Lunch, 02.10.2016

Vegetarian Panini, 10.22.2016

being occupied

Hanita Schwartz / February 5 - 18, 2016

NOTE: New videos will be added to the site throughout the duration of the exhibition.

Please stay tuned. 

Lunch, 02.10.2016

Being Occupied, 02.01.2016

Post-Pre-occupied // Dr. Noa Hazan

Being pre-occupied by current news items from around the world, this video art exhibition by artist Hanita Schwartz, will be an ongoing project in which new videos will be uploaded spontaneously.

The mode of art making, as an immediate reaction to contemporary events reported in the daily news, characterizes the Seattle-based Israeli artist's recent work method.

In her works, she responds ironically and critically to news items, in a way that enables the viewers to re-think and re-consider the way messages are transformed through global media.

For example, in her video, "Vegetarian Panini," the artist is sitting at the UNESCO heritage site of San Gimignano, Italy, listening to a news broadcast by CNN about the destruction of Palmyra by ISIS - another UNESCO heritage site.

While hearing the news announcer describing ISIS fighters shattering two thousand years of Palmyra history into dust, we watch the tourists’ cameras repeatedly capture San Gimignano old center behind the artist. These simultaneous acts of the obliteration we hear described in a report juxtaposed with the creation and accumulation of more and more photos we see in front of us, ironically implies a global compensation mechanism of ancient icons.

The situation of displacement -- caused by the experience of tourism and by connecting to an online news report from the other side of the world -- emerges into a single image of the Panini Eater tourist-artist as the intersection of accumulating histories and knowledge.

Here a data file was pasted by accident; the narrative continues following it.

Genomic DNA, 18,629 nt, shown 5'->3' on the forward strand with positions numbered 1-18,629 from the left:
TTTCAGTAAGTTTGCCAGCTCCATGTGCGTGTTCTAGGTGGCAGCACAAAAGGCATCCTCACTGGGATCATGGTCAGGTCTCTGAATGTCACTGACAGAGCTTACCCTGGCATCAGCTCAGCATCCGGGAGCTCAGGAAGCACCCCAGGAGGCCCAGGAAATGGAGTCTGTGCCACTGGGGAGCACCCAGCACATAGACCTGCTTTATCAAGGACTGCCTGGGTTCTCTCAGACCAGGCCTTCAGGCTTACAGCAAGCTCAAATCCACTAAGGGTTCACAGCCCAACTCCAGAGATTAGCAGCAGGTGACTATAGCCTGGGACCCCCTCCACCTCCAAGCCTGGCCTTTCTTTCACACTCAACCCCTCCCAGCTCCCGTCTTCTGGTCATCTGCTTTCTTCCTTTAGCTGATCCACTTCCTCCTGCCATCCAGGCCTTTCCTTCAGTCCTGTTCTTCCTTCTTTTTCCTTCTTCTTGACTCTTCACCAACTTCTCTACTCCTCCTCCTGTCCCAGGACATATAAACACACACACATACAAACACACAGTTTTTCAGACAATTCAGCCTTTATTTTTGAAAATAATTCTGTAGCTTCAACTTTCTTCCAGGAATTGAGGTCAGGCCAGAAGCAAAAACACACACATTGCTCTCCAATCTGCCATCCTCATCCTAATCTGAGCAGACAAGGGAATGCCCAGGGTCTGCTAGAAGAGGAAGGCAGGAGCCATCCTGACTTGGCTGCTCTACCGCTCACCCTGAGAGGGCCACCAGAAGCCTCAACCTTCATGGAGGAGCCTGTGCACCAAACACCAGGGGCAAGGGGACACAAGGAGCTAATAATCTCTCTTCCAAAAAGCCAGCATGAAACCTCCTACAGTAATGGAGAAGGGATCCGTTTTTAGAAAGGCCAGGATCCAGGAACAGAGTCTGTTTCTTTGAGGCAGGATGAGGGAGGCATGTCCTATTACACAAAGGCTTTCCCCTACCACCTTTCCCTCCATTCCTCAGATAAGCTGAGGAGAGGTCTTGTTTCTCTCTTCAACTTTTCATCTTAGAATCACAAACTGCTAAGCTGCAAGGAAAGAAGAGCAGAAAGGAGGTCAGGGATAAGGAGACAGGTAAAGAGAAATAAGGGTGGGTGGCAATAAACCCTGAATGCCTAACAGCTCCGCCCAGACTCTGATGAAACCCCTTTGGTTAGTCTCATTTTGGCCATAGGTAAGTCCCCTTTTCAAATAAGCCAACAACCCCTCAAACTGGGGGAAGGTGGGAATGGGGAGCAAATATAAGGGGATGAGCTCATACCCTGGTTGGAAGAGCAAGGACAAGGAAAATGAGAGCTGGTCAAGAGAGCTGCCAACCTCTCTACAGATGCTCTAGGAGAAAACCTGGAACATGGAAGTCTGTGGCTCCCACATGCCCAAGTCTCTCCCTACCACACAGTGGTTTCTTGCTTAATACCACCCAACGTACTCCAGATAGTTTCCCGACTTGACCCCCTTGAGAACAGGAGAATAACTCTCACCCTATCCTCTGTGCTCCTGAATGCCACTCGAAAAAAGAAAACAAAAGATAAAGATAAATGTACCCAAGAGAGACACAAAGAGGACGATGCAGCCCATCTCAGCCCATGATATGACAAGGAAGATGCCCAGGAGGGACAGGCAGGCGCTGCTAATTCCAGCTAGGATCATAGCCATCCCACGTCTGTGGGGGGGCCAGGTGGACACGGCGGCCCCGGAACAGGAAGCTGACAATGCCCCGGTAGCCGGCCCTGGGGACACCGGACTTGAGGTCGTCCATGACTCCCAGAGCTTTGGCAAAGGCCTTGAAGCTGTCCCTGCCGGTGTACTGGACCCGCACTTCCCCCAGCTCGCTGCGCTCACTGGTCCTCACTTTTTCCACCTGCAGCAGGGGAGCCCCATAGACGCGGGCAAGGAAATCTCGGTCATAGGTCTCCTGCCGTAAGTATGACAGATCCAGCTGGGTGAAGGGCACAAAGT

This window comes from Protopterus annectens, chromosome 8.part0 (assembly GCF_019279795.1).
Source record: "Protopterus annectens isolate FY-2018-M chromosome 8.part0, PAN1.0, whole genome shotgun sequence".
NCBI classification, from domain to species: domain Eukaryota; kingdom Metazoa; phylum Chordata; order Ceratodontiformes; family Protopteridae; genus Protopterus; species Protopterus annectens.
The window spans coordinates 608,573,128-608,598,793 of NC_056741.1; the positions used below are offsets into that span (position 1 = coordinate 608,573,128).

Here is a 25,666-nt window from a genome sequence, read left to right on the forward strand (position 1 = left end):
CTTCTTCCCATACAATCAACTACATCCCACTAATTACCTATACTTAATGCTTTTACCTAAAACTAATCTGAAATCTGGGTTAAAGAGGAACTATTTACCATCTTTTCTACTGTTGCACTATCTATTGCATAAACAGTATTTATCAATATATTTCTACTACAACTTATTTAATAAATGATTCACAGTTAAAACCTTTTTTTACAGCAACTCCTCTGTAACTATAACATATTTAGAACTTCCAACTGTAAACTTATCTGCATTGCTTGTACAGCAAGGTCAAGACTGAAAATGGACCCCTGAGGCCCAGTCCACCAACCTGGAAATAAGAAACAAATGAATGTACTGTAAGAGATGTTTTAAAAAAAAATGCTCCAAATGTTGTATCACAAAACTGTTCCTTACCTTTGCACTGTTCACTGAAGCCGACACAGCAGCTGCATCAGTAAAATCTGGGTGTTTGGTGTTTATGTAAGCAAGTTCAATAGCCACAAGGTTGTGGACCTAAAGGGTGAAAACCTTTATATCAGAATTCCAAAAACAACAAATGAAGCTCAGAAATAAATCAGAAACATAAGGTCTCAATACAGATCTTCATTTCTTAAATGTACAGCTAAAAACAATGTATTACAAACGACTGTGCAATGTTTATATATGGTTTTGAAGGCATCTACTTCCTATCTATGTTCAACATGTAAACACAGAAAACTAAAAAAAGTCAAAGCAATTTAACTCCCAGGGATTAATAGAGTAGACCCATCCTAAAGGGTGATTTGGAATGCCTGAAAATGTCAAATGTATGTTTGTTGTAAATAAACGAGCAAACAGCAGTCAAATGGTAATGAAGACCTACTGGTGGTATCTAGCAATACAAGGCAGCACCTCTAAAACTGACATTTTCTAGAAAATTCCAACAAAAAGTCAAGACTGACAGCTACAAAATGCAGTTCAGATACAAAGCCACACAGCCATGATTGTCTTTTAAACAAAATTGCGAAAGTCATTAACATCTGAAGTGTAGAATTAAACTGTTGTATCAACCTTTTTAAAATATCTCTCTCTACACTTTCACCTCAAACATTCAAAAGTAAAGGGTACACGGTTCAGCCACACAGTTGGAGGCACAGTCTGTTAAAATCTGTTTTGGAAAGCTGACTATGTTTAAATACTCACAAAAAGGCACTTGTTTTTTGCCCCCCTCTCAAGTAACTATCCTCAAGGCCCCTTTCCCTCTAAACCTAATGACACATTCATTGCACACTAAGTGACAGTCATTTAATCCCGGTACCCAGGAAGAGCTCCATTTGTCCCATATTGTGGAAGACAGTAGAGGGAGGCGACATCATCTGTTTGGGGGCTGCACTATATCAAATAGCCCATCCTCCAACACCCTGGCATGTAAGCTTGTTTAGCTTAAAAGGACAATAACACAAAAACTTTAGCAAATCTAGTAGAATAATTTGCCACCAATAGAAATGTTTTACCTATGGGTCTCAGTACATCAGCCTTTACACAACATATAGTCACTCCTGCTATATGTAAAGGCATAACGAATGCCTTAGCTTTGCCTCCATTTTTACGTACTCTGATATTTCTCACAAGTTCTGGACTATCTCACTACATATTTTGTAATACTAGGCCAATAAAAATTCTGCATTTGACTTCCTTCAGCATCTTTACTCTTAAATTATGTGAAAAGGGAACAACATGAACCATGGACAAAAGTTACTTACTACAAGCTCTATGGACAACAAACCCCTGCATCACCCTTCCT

In this sense, the video refers to the traditional role of San Gimignano as a central junction for European pilgrims on their way east, where commodity and information were exchanged.

But as we can see in the video, neither the casual experience of the tourist, nor the tension of the politically-involved are fully executed, culminating in a strong feeling of anxiety.  

In the video, "Being Occupied" the news items are no longer just outside information. Here, affected by the news of the occupation at Malheur National Wildlife Refuge in Oregon, and the death of David Bowie, the artist lip syncs the announcer’s voice describing the Oregon occupation, while covering her own eyes with a bandage, adopting Bowie's performance in his last video clip “Lazarus.” As hinted by the work's name, the redundant coverage of the wildlife refuge occupation becomes a state of mind in which the artist can no longer control the flow of information that encompasses her, and becomes [pre] occupied by it.

In this state of mind, different news items with no connection between them are being poured to a new third hybrid sarcastic image that, as hinted by the fake black tears, does not hold any intention nor meaning of itself.

Thus, in the emotional economic model offered to the viewers by the artist, redundancy transforms to the absence of meaning, meaningful data to meaningless words, and real death to fake tears. All this challenges the effectiveness of today's routes of information and illuminates the responsibility of popular media in creating a desensitized public.

Dr. Noa Hazan, visual culture critic for the Minerva Center for Human Rights, Tel Aviv University, currently works and live in New York.